Research in progress.
Project last updated on: 4 Jan 2018.
Government mobile salary payments in Afghanistan
Governments must pay their employees for states to function. The current salary payment system in Afghanistan involves a combination of cash transfers and bank-based electronic funds transfers (EFTs), and is subject to frequently delays and, in some cases, severe leakage. The system we will evaluate – Mobile Salary Payments (MSPs) – holds the potential to simplify and improve the payment process as salaries will be transferred directly to civil servants using mobile money. This removes a number of stages in the disbursement process, eliminating several points of potential leakage or delay. The system requires verification of individual identity for registration and automatically creates accurate and real-time records of disbursements and receipts, making the salary payment process much more transparent. If implemented successfully, it can also eliminate costly delays in payments frequently experienced by government employees, and offers the potential for a wider range of withdrawal and vendor options that could reduce the time and travel associated with the existing system.
Afghanistan’s President Mohammad Ashraf Ghani has expressed interest in transitioning the entire government payroll to MSPs, and this goal is reaffirmed in a draft national financial inclusion strategy intended to broaden and deepen participation by Afghans in the formal economy. One potential indirect benefit of enrolment of Afghan government employees in MSPs is that it will generate a large increase in regular mobile money users in Afghanistan, spurring network externalities that could dramatically increase mobile money use. This may be an important step toward formalising Afghanistan’s economy, which would contribute to growth. In order for that process to proceed, the President has requested a detailed assessment of the direct costs and benefits of a transition to this new payment system.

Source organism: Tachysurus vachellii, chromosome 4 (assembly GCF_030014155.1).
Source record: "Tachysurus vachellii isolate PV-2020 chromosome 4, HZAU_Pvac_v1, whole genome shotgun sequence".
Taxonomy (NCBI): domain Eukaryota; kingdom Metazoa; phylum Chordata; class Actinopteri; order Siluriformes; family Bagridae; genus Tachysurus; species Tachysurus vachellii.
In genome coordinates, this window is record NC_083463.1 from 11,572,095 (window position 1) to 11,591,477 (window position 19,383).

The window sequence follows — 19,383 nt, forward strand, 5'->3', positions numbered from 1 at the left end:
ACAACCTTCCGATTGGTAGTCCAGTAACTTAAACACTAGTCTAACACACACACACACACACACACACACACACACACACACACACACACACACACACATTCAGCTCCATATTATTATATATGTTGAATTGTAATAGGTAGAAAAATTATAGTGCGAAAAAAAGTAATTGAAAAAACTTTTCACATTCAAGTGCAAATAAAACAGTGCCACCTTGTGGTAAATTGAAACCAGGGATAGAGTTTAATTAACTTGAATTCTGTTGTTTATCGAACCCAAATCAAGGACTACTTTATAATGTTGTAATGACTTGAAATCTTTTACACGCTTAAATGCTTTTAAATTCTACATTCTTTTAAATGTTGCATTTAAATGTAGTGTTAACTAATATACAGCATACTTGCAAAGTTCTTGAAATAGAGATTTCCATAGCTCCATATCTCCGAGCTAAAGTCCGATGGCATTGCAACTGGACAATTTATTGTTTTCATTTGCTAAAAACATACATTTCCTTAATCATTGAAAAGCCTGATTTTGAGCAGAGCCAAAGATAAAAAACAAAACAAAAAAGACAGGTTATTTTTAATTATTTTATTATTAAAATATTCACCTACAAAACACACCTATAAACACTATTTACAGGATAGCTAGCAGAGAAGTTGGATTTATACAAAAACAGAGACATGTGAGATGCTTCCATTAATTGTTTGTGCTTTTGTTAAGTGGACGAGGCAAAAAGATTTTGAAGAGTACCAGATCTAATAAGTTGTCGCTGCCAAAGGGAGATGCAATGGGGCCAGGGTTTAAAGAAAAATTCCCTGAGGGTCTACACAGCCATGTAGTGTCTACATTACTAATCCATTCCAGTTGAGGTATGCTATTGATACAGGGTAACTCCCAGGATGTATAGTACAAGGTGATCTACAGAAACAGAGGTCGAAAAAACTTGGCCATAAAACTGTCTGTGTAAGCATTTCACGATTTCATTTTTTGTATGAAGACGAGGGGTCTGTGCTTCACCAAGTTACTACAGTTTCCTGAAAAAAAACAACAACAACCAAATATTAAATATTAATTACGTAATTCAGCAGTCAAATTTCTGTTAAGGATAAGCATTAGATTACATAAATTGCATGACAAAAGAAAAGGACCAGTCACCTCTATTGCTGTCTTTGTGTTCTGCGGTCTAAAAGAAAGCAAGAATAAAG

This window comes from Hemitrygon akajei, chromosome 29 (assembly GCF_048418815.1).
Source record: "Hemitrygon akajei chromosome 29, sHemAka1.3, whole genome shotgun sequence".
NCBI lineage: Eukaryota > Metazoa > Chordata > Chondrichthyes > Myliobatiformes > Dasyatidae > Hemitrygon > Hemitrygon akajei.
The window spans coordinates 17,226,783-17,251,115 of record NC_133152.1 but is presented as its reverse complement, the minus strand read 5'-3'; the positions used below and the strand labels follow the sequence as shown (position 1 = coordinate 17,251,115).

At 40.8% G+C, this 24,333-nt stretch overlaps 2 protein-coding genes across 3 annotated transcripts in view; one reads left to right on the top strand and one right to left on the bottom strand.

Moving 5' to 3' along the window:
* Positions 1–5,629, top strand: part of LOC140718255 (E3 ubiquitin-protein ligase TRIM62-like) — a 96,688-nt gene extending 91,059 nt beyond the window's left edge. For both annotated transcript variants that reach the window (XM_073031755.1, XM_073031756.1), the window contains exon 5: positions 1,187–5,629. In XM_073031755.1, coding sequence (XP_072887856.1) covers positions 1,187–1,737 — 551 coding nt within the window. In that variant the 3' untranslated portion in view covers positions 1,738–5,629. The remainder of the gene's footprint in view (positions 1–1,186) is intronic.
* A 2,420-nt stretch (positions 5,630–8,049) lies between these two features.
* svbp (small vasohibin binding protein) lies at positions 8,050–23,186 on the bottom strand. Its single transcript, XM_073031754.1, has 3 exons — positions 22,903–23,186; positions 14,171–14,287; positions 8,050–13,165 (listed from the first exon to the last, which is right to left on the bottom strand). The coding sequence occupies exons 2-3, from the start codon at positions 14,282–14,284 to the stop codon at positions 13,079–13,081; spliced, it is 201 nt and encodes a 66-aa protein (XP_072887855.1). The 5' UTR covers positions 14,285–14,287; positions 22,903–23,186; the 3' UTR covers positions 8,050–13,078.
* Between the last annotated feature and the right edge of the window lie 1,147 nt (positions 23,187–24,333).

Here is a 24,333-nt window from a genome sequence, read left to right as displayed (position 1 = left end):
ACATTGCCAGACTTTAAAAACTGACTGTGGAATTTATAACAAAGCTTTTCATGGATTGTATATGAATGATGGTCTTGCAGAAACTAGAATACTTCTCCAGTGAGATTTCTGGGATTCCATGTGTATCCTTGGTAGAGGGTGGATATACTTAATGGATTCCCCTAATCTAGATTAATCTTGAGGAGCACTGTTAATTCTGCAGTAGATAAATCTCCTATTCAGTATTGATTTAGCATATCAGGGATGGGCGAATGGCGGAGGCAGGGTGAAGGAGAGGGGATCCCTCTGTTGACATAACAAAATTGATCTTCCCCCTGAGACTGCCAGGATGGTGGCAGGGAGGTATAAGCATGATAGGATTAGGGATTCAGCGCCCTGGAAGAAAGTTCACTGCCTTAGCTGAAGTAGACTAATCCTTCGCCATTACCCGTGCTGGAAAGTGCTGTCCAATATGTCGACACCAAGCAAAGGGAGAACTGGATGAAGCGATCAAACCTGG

In this study, we have partnered with the Ministry of Labor, Social Affairs, Martyrs and Disabled (MoLSAMD), which will be the first to transition its approximately 3,500 Kabul-based employees to mobile salary payments. We will evaluate the implementation of mobile salaries by randomising the phase-in of the programme at the individual level. All employees are being enrolled together in the mobile money system during summer 2016, and 50% will be randomly assigned to begin mobile salary payments immediately while the remaining 50% remain in their existing payment system for 3 months before also beginning mobile salary payments. This phased roll-out will provide the government with an opportunity to better understand the systems and processes required to successfully manage mobile salary payments, and the 3-month period will allow the researchers an opportunity to compare directly the cost and benefits of the existing and new systems while both are still operational in the same Ministry. We will collect baseline and endline survey data on employee salary experience, transaction costs, satisfaction and related outcomes from approximately 1150 employees, and complement this with administrative records and mobile transaction data from all participating employees. Future research plans are being developed to study longer term impacts of MSPs, and to study the national rollout of MSPs with other Ministries.